Tuesday, 5 March 2013

Of Cheshire Cats and Colouring-in.

Dear Emily,

Look at the early morning sea-mist today, beautiful colours in the sky, as the sun wakes up to gently heat up the air and burn off the fog.

Well I've finished the manuscript for your picture-book, and stuck it up on Amazon for a bit so I can get a but of feedback and tweak it about before the print-run. So let's have a bit of play-time Em- all about colours, and colouring-in.

On Sunday, Grumpa and I had to go and look at a plumbing job. Well, Grumpa did, and I went with him.

The Chap whose house it was is a book-dealer ( now you see why I went too! ) He specialises in Mervyn Peake and had just spent all his pennies tracking down the rarest of the rare of the rarism in his subject. The story Em, sounded like one of those Arabian tales of myth and legend, where the hero has to swim across shark-infested seas, climb mountains in the hinterlands, extract one strand of the Blue-Mammoth's tail on a Sunday at full-moon when there's an r in the month- you know the kind of thing.
Which actually, I quite like to hear- makes me feel good.

Anyhow Em, once he had told me the story and showed me the treasured prize book, and we acknowledged a mutual martyrdom as he now needs to eat baked beans for the rest of his life to pay for it- he then said...
" I bet you have never seen this particular piece of 'Carrollania' ".

I hadn't, though I'd heard about it- but was concentrating on earlier works and was a bit purist about my favourite illustrator-Tenniel with all his clues and what-not.

'Carroll wrote a number of letters to the post office and other organisations relating to letter writing and the postal service. These covered subjects such as a special design of a cape to protect letters whilst being delivered and comments on the rules for registering letters and parcels.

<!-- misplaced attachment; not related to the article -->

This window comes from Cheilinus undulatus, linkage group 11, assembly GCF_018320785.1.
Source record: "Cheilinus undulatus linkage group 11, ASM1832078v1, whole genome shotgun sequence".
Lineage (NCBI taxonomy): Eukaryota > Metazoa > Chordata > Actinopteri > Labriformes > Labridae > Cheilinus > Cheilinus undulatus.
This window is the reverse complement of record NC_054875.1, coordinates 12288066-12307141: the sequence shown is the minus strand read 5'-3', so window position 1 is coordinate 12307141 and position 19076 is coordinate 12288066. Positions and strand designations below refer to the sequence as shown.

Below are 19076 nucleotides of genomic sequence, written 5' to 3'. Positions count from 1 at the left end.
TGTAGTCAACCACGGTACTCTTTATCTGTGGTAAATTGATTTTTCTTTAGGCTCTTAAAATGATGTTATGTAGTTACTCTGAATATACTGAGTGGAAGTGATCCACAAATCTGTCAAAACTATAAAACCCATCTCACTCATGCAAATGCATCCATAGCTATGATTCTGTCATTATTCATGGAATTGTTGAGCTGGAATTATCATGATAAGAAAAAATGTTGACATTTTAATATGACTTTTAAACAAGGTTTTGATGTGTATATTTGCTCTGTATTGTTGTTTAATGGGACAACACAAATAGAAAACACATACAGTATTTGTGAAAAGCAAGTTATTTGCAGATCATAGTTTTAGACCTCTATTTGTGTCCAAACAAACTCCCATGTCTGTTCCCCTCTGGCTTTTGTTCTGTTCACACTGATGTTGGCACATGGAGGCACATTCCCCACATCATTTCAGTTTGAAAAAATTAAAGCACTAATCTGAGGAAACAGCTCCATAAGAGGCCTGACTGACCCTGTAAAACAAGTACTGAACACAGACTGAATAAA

In 1890 he devised The Wonderland Postage Stamp Case, a folded piece of cloth-reinforced card containing pockets into which postage stamps could be kept. This was held in a card slipcase of around 10.5cm x 8cm. Both parts were illustrated by coloured adaptations of Tenniel, producing a transformation effect: Alice with the baby becomes Alice with the pig and The Cheshire Cat fades away. The item was published by Emberlin and Son and was sold, in a printed envelope, together with a small booklet written by Carroll titled Eight or Nine Wise Words about Letter-Writing
In 1891, Carroll discovered that the rules for commissions chargeable on overdue postal orders, as defined in the Post Office Guide were ambiguous. He published a questionnaire in an attempt to solicit various opinions on the meaning of the rules. A supplement was produced in the same year.'

Honestly Em, he just couldn't let anything lie could he-here he is telling the Post Office what is best!

Well Emily, even though the illustration isn't by my beloved Tenniel, look at the colouring in!
Apparently for Carrollian nerds, this edition and the colouring of this particular product is a bibliography nightmare ( we won't go there. )

But- what we are chatting about here is the quiet and rather lovely art of 'colouring-in' other peoples works. This is something that Map- colourers ( don't know if it has a proper term ) have done for centuries, then in Victorian times- photographs were hand-tinted too.
Your Granny is very guilty of this practise- look at your 'Nursery Peter Pan' and the scribbles all over the Mabel Lucie Atwell pictures ( oops... ) that I did when I was six. Don't do as Granny did Em!

I have to say though, that as a Grown-up, I find it a delightful pastime. It irritates Grumpa, who thinks I should be doing something more useful, which is always good- and I find it both relaxing and satisfying.
There's something quite magical about re-animating old works in black-and-white. You have to think and feel your way in to what it is, was and what was around it. You get quite a sense of who the artist was too. Ask Daddy who learned so much about colour when he went through his 'Modigiani' phase.

Here's a lovely postcard of the Bay in Victorian times;

Look at the couple nearly getting blown over the Cliff-top!
And here's one from about 1910, that's been 'coloured-in'...

You can see GiGi's house peeking out through the trees towards the top-right, ask Mummy to show you.

Last of all, here is a hand-tinted photograph of your Great-Grandma-Nina, aged four. Your Great-Great Granny- Elsie used to think she looked like Shirley Temple- and set her hair in rags every night! It must have been rather uncomfortable.

The other day, your Mummy put up a piccie of you on Facebook with the caption below;

Shirley.. I mean Emily

You really are rather a little chip off the old block Emily!

Ta-ta for now,

Your ever-loving Grandmother, GiGi, xxx

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